There are three parts of summer that one simply shouldn’t miss: drinking outside, chatting up girls in bikinis, and grass-court tennis.
Alas, the first two extend throughout the calendar’s warmest time of year, while the third is only a short segment of the season.
So as difficult as it may be, save the pick-up lines, and hold off on acquiring a beer belly for another month because the most magical part of the tennis season is upon us.
Allow me to be the first to welcome you to the peRFect Tennis countdown of the most significant grass-court matches of all-time. As the tennis world counts down the days before Wimbledon, we too will be counting down on some unforgettable matches on the sport’s only living surface. Check back each day for another, take on another special match.
We begin with a few honourable mentions, the first of which is none other than the longest match in the history of tennis.
Was the quality of tennis not actually that great? Yes. Was it the kind of match that could only be possible because John Isner’s serve is as unstoppable as his return game is inept? Of course.
But, was it a true spectacle despite those negatives? Absolutely.
When Isner and Nicolas Mahut first walked on to Court 18 at the All-England Club shortly after 6 p.m. on June 22, 2010, it would have been reasonable to expect that they might not finish the match that night. But if you would have told me that, without the rain being a factor, they would not even have completed the following night, I probably would’ve called you a liar.
And then I would’ve owed you an apology.
After splitting the first two sets, the third and fourth provided a preview of what was to come, as both had to be decided in tiebreakers. The play was suspended before the beginning of the fifth, and Isner and Mahut returned to Court 18 shortly after 2 p.m. the next day.
“Something tells me we could have a long, drawn-out fifth set,” ESPN commentator Brad Gilbert said at the time.
Understatement of the century? Perhaps. At the 6 hour, 34 minute mark, the match eclipsed the previous record for the longest match in history, and after again suspending play due to darkness, Isner finally triumphed the next morning. The final scoreline is the likes of which we will never see again: 6-4, 3-6, 6-7, 7-6, 70-68.
The fifth set alone lasted 8 hours and 11 minutes, long enough to eclipse the previous longest entire tennis match by over an hour and a half. At 47-all in the fifth, the court’s scoreboard stopped working.
Isner and Mahut took tennis talk to worldwide television stations, newspapers, and coffee shop chatter a week and a half before it was supposed to. As an American, I can’t remember the last time that ESPN’s SportsCenter led off with tennis two days in a row without it being about the final of a major, or a match involving Serena Williams or Roger Federer. This was a first-round match between the 23rd seed and a qualifier.
“This is the greatest advertisement for our sport. It makes me proud to be a part of it,” ESPN commentator John McEnroe said. “We often don’t get the respect we deserve in tennis for the athletic demands it places on players, but this should push that respect way up.”
For as mediocre as the actual tennis was, it was more than made up for by the fantastic atmosphere floating around not only Court 18 but also the entire tournament, as players across the All-England club were being asked about the spectacle stretching across days 2 through 4.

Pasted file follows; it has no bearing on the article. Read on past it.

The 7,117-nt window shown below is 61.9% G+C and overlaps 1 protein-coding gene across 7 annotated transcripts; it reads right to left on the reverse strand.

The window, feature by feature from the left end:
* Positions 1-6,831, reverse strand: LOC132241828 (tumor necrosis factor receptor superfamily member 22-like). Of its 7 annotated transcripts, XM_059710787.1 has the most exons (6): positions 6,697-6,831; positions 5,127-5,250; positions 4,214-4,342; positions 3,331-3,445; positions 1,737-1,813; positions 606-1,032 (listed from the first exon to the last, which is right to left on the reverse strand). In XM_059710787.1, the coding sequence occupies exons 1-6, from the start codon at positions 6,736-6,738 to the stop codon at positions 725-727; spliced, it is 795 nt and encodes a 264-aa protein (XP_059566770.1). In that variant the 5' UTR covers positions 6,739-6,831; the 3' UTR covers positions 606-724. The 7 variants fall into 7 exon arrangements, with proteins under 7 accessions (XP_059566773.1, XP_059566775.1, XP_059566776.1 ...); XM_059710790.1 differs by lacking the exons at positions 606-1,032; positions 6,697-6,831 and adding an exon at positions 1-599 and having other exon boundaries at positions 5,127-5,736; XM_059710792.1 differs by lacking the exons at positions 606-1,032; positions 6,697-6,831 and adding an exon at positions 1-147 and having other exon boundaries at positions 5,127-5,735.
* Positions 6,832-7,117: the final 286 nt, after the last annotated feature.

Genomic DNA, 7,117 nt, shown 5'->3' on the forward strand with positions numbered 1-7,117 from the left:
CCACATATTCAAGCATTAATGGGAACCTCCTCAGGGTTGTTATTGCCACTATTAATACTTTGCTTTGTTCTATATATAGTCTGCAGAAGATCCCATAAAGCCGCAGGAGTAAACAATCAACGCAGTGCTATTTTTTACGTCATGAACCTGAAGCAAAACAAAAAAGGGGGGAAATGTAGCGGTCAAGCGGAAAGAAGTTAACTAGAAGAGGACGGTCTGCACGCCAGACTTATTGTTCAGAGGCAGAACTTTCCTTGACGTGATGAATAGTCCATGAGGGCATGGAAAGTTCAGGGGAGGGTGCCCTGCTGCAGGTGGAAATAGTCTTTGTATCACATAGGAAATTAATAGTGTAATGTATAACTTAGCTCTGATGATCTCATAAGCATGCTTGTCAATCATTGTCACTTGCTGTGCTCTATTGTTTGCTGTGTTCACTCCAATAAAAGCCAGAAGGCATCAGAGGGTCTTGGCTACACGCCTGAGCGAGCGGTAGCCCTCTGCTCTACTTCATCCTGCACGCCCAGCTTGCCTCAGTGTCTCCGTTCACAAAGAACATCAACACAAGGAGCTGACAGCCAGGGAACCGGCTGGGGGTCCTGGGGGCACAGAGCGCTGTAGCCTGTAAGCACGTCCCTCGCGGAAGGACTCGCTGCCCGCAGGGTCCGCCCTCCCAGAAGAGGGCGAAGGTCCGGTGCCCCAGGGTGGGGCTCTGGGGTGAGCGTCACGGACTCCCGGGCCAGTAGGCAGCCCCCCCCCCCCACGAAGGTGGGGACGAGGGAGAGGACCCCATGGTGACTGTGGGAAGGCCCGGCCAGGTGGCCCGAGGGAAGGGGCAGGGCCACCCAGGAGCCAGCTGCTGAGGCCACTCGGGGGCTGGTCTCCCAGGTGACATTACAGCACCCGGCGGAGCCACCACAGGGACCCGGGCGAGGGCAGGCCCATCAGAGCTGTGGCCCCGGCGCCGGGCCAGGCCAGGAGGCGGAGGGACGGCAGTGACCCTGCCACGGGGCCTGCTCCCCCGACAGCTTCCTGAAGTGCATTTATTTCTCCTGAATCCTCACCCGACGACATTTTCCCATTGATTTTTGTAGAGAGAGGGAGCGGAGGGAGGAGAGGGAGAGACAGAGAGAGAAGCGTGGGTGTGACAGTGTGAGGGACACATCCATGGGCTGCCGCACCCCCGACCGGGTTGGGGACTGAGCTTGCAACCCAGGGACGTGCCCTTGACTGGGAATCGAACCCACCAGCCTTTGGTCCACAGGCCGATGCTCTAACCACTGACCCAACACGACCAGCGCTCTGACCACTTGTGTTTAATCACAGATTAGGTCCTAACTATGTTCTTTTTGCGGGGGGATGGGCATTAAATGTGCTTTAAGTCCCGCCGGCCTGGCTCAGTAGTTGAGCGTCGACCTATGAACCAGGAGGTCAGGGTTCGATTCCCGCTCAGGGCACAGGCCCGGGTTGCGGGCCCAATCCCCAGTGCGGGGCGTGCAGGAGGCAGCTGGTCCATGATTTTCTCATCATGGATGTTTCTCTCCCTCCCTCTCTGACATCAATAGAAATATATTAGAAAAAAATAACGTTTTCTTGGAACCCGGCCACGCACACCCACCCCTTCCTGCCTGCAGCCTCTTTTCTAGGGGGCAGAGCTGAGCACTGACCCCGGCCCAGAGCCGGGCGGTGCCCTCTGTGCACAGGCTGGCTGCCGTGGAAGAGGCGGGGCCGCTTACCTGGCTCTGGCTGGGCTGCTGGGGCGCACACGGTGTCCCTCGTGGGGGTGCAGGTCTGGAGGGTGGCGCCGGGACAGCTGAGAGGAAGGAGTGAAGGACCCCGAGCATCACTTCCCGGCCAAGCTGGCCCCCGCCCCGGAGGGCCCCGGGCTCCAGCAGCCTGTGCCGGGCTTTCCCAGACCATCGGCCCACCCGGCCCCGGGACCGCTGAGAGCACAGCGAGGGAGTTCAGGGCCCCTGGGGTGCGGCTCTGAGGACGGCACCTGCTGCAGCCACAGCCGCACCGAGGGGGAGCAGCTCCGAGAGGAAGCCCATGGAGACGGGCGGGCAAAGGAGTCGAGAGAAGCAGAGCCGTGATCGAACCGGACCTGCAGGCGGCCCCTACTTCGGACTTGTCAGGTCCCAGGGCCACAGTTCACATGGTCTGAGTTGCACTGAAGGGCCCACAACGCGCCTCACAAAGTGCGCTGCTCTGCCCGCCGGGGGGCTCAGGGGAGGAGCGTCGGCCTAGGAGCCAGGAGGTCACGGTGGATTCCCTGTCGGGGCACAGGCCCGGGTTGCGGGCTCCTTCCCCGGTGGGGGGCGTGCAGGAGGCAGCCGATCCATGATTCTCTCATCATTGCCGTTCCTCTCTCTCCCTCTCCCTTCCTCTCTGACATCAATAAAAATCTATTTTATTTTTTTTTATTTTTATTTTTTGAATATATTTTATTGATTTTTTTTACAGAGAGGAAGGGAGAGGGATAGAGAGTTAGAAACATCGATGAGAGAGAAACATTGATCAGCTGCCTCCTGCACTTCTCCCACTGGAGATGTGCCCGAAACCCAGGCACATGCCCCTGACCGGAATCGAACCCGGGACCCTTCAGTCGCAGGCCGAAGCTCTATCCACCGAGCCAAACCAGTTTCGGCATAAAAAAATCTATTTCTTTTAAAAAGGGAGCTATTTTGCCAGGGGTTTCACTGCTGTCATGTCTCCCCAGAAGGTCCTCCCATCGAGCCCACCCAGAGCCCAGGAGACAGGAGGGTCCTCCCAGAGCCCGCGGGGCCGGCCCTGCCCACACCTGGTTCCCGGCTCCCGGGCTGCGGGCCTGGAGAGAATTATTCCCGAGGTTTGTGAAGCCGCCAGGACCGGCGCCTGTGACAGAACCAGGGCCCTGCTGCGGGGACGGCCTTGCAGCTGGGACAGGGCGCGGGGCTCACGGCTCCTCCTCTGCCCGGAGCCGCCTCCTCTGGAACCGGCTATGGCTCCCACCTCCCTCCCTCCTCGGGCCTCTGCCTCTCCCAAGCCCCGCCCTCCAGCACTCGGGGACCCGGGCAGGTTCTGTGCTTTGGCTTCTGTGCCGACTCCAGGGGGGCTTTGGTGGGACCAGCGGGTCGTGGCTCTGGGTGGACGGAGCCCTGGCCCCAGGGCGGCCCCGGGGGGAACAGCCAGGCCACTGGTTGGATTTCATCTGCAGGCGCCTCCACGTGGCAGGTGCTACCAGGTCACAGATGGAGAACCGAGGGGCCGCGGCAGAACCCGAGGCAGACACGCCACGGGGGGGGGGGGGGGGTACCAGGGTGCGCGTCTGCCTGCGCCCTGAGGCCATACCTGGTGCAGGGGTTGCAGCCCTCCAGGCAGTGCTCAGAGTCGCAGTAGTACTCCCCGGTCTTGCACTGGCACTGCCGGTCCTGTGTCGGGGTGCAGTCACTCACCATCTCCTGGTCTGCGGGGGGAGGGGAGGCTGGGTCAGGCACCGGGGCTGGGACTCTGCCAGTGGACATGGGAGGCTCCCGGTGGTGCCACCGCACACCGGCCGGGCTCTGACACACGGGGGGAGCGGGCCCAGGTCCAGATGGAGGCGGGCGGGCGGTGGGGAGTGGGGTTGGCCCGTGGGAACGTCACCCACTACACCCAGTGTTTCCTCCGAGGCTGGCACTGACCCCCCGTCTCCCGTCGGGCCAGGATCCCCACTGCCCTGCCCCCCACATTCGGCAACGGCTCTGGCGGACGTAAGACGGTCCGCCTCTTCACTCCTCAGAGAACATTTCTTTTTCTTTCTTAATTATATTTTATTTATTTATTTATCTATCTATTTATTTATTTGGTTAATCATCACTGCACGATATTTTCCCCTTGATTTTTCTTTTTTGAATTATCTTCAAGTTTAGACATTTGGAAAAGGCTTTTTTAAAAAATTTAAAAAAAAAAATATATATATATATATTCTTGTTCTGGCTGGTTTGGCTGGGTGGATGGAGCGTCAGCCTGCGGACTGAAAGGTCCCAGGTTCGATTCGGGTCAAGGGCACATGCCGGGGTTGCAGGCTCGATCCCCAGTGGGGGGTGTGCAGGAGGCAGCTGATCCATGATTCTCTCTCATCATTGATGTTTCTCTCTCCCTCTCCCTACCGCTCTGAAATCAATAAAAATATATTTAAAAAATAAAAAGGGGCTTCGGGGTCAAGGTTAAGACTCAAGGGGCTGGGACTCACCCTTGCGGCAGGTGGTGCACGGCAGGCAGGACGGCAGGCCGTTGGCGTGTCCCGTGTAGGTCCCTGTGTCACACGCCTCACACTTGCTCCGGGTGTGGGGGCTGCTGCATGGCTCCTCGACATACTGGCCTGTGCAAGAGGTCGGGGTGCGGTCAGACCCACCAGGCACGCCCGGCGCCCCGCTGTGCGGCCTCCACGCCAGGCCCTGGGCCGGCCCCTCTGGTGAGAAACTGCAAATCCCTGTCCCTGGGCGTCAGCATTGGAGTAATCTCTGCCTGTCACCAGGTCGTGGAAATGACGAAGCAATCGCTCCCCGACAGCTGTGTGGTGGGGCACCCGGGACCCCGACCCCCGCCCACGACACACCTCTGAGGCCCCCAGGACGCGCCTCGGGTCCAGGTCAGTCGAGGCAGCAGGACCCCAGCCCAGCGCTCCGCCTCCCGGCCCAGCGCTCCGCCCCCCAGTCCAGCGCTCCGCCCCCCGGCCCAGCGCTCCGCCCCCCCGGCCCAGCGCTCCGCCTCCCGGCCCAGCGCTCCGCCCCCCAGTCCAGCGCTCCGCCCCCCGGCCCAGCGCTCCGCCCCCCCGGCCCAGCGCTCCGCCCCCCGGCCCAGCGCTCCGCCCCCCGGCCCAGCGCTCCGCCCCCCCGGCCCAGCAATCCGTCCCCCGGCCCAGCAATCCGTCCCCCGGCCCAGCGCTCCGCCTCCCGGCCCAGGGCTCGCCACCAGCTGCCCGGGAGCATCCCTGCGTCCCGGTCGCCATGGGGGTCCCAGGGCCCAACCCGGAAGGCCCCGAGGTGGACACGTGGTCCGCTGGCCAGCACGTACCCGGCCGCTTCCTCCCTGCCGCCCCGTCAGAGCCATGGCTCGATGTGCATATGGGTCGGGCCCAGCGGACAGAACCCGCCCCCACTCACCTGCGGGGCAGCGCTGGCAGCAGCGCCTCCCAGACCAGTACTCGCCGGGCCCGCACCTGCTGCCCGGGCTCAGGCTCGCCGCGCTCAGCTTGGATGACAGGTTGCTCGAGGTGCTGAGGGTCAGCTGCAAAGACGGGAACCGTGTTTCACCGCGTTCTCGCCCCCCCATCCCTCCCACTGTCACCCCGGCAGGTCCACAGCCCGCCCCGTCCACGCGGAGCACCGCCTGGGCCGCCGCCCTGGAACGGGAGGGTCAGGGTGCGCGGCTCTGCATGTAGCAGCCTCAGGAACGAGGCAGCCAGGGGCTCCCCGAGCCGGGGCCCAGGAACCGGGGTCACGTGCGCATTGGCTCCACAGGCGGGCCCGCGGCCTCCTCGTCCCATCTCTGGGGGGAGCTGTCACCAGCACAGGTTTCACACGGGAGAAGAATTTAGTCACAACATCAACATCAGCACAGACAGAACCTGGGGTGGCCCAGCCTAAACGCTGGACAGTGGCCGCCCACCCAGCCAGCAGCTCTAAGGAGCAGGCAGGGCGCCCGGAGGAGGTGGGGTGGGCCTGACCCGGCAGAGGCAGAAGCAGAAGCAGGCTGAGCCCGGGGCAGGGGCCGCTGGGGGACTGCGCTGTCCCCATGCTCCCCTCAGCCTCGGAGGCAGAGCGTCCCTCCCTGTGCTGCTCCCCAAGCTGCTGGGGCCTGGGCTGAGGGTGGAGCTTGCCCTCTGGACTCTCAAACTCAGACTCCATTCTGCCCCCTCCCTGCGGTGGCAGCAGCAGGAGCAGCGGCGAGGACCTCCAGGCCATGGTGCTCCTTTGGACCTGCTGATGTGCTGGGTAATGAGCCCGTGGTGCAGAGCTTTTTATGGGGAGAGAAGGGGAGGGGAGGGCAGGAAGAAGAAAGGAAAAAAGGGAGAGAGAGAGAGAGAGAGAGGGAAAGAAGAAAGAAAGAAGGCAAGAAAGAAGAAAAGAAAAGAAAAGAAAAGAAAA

“I don’t know what to think of that,” 7-time grand slam champion Venus Williams said. “It’s amazing.”
“It’s so impressive to see. I mean, I was watching this. I don’t know if I was crying or laughing. It was too much,” then 16-time grand slam champion Roger Federer said. “This is amazing.”
The final aspect of Isner-Mahut that made it oh-so-special was the delightful respect and recognition that both players seemed to have for one another. Both the giant American and the spry Frenchman seemed to fully understand what they were taking part in and what they were creating.
“Nothing like this will ever happen again,” Isner said. “Ever.”
At 58 games all, Isner popped a stab volley over the net and into the open court. The American turned and began staggering back towards the baseline to serve the next point, but his head snapped back a moment later. Mahut was tearing back across the lawn after having been pulled well outside the doubles alley. His desperate, racquet-flinging dive wasn’t actually even close to getting under the ball before its second bounce. Still, the heroic effort served almost as a portrait of the match in its entirety: the play wasn’t great, but the moment was still special. Across the net, a stunned Isner simply laughed and applauded.
The next morning, it was Isner who was clapping again. After the American’s backhand pass finally put an end to the epic spectacle, a heartbroken Mahut staggered to his chair. Isner remained standing for a few moments longer, pointing to his distraught opponent and leading the appreciative applause.
Even seven years later, I don’t agree with what the All-England Club did next in forcing the crestfallen Frenchman to remain on the court for a ceremony. Still, I suppose I can understand their motivation behind it.
“This moment is just really painful, but as John said, it was just amazing to play today,” Mahut said. “We played the greatest match ever in the greatest place to play tennis.”
As reliable of an adjective as it might seem to be, “great” is a relative term. Most would probably not agree with Mahut’s appraisal of the contest, but while it may not have been the greatest match ever, it was one of the most memorable.